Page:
I recall seeing Larry Kudlow, whom I know a bit, on the Sunday morning network news shows a few weeks back and thinking that he looked terrible, like he’d aged 10 years in just the month he’d been working for Trump. A few hours later he was hospitalized for a heart attack. It was a minor heart attack (if there is such a thing), and he was out of the hospital and back in form in just a few days. But I asked a mutual friend how Larry was faring, and this person, who also talks often to Trump on the phone at all hours of the day and night, said—”Look, you have to understand that Trump is a force of nature. Even though he’s 71, he’s hard to keep up with.”
This is preface for noting how the New York Times thought of Trump in this largely positive feature about him from 1984. It’s a long read, but there are some interesting—and familiar-sounding—parts of this story:
Donald J. Trump is the man of the hour. Turn on the television or open a newspaper almost any day of the week and there he is, snatching some star from the National Football League, announcing some preposterously lavish project he wants to build. Public-relations firms call him, offering to handle his account for nothing, so that they might take credit for the torrential hoopla. . .
SPENDING A DAY WITH Donald Trump is like driving a Ferrari without the windshield. It’s exhilarating; he gets a few bugs in his teeth. . .
Just as the name Donald Trump is well-known to most New Yorkers, the name is now becoming recognized throughout the country. He is fast becoming one of the nation’s wealthiest entrepreneurs, able to buy practically anthing he wants. . .
While critics charge that Mr. Trump is a raving egomaniac, bent on putting his name on every inanimate object in the city, he claims that putting on the Trump name is value added.
‘These units are selling,’ says Blanche Sprague, who is in charge of sales at Trump Plaza, ‘because of the Trump name.’ A man holding a trowel says he is proud to be working on a Trump building and always tells his friends.
‘I don’t think you understand,’ Mrs. Sprague adds. ‘When I walk down the street with Donald, people come up and just touch him, hoping that his good fortune will rub off.’
The Trump touch. It has set some people in New York to outright Trump worship; they call him ‘a real-estate genius’ who has helped lead the city out of the darkness of the mid-1970’s into a new era of glamour and excitement. Mr. Trump does not take exception to that.
To others, the notion that Mr. Trump seems to be able to do just about anything he sets his mind to is terrifying. They see him as a rogue billionaire, loose in the city like some sort of movie monster, unrestrained by the bounds of good taste or by city officials to whom he makes campaign contributions . . .
‘Trump is mad and wonderful,’ says [famed architect Philip] Johnson. . .
‘He has the uncanny ability to smell blood in the water,’ a competitor says. . . ‘He is an almost unbelievable negotiator,’ says Irving Fischer of HRH Construction. ‘I don’t worship at the shrine of Donald Trump,’ he says, ‘but our company has given up trying to negotiate costs with him. We just say: ‘Tell us what you want, you’re going to get it anyway.” . . .
Preston Robert Tisch, a developer and chief operating officer of the Loews Corporation, who lost out to Mr. Trump in the battle over whose site would be chosen for the city’s convention center, concludes: ‘He captured the imagination of people to a greater degree than I could.’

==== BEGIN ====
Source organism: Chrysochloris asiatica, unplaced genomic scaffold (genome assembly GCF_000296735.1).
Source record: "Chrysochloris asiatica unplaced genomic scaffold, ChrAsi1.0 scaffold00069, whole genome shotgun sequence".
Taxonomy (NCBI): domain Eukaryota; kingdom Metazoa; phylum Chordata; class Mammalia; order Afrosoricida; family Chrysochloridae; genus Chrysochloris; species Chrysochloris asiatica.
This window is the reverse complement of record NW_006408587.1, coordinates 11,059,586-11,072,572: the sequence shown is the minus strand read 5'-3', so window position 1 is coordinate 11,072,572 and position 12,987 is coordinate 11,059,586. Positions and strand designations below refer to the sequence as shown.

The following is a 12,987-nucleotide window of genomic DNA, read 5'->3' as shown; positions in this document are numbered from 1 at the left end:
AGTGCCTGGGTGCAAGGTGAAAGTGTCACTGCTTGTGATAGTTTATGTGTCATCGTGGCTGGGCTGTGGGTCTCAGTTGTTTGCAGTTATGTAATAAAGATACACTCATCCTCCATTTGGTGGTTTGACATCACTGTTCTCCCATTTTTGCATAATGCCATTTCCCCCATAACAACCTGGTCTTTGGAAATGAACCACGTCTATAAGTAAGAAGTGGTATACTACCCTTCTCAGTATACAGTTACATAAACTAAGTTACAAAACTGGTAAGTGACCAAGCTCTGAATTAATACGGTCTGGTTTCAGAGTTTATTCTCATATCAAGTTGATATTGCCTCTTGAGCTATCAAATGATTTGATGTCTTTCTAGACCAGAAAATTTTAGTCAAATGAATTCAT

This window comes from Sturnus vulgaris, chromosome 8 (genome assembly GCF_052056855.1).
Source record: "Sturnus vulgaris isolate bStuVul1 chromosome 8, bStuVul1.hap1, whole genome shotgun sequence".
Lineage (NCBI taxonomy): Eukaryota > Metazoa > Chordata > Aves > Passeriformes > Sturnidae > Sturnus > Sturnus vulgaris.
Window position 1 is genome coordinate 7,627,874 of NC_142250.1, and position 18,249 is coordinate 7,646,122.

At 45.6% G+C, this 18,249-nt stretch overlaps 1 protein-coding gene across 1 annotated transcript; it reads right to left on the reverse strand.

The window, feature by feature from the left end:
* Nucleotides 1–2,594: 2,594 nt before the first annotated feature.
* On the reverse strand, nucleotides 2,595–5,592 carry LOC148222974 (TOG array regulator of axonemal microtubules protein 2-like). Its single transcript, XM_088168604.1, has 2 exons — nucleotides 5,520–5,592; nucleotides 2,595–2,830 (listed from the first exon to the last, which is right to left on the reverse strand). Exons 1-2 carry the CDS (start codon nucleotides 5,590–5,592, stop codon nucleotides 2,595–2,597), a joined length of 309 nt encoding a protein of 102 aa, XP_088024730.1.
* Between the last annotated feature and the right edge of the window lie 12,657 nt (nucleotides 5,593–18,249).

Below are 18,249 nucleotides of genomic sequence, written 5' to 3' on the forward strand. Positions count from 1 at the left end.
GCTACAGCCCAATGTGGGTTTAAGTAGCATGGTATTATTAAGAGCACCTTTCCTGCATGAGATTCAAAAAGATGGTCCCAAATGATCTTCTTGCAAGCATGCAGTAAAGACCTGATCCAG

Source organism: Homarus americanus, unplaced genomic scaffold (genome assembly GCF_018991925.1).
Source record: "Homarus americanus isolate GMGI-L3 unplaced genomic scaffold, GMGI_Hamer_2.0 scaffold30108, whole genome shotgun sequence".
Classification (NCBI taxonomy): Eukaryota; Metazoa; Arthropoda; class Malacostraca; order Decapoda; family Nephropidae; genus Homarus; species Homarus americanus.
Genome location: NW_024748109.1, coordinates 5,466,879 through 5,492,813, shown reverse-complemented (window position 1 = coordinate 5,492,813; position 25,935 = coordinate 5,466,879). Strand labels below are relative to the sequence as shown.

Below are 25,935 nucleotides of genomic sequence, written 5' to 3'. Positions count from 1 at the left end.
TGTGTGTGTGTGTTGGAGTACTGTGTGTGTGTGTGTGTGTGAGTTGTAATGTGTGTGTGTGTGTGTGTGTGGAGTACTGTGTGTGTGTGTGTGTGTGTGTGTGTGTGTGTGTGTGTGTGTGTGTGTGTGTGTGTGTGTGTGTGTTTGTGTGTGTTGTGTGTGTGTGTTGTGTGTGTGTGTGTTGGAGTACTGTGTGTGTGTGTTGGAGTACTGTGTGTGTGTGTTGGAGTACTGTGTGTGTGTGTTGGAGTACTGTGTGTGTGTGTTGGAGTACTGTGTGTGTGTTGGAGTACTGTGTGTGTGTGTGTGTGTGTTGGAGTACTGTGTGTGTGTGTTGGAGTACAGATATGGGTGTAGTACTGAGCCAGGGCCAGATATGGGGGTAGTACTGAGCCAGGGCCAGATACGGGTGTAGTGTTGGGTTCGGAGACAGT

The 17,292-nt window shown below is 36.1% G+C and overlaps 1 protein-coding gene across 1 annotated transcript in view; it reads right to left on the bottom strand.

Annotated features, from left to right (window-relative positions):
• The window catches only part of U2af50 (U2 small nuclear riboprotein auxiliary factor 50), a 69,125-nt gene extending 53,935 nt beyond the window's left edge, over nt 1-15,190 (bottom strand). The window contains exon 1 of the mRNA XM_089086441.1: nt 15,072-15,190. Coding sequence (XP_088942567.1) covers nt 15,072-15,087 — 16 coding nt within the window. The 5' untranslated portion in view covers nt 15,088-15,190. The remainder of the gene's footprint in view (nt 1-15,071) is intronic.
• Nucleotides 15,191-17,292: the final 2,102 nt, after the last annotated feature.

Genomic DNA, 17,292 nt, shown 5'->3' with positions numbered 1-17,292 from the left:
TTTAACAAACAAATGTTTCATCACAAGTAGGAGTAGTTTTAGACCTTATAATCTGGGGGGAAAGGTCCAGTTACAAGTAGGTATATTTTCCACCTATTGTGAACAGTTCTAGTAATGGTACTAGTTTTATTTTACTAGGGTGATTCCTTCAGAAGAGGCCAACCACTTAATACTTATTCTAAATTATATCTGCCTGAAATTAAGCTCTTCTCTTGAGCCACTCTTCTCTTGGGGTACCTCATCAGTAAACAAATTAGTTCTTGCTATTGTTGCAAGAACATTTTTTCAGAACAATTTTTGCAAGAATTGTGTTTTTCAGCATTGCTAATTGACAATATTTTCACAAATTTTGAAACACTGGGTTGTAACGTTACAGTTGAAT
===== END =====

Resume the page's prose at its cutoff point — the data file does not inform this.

Mr. Trump does not place patience on his list of virtues. . . It is often pointed out that Mr. Trump is prone to exaggeration in describing his projects. Oh, he lies a great deal, says Philip Johnson with a laugh. But it’s sheer exuberance, exaggeration. It’s never about anything important. He’s straight as an arrow in his business dealings. . .
Mr. Trump has abandoned the flashy haberdashery he favored some years ago – a wardrobe that included a burgundy suit and matching shoes – and he now dresses conservatively if casually, often wearing dark suits, white shirts, subdued ties and loafers. He speaks slowly and softly and in the same casual manner to eminent architects an business moguls as to the coffee and sandwich vendor outside his casino-hotel. He is said, by acquaintances, to be generally even tempered and rarely seems ruffled. He is not given to unkind remarks and is nearly always in a positive frame of mind. I never think of the negative, he says. All obstacles can be overcome. . .
So was there any foreshadowing of his future political career? Yes:
Asked to explain, he adds: What does it all mean when some wacko over in Syria can end the world with nuclear weapons? He says that his concern for nuclear holocaust is not one that popped into his mind during any recent made-of-television movie. He says that it has been troubling him since his uncle, a nuclear physicist, began talking to him about it 15 years ago.
His greatest dream is to personally do something about the problem and, characteristially, Donald Trump thinks he has an answer to nuclear armament: Let him negotiate arms agreements —he who can talk people into selling $100 million properties to him for $13 million. Negotiation is an art, he says, and I have a gift for it.
The idea that he would ever be allowed to get into a room alone and negotiate for the United States, let alone be successful in disarming the world, seems the naive musing of an optimistic, deluded young man who has never lost at anything he has tried. But he believes that through years of making his views known and through supporting candidates who share his views, it could someday happen.
He is constantly asked about his interest in running for elective office. Absolutely not, he answers. All of the false smiles and the red tape. It is too difficult to really do anything.
Read the whole thing if you have time. Everyone (me included) should have been paying closer attention.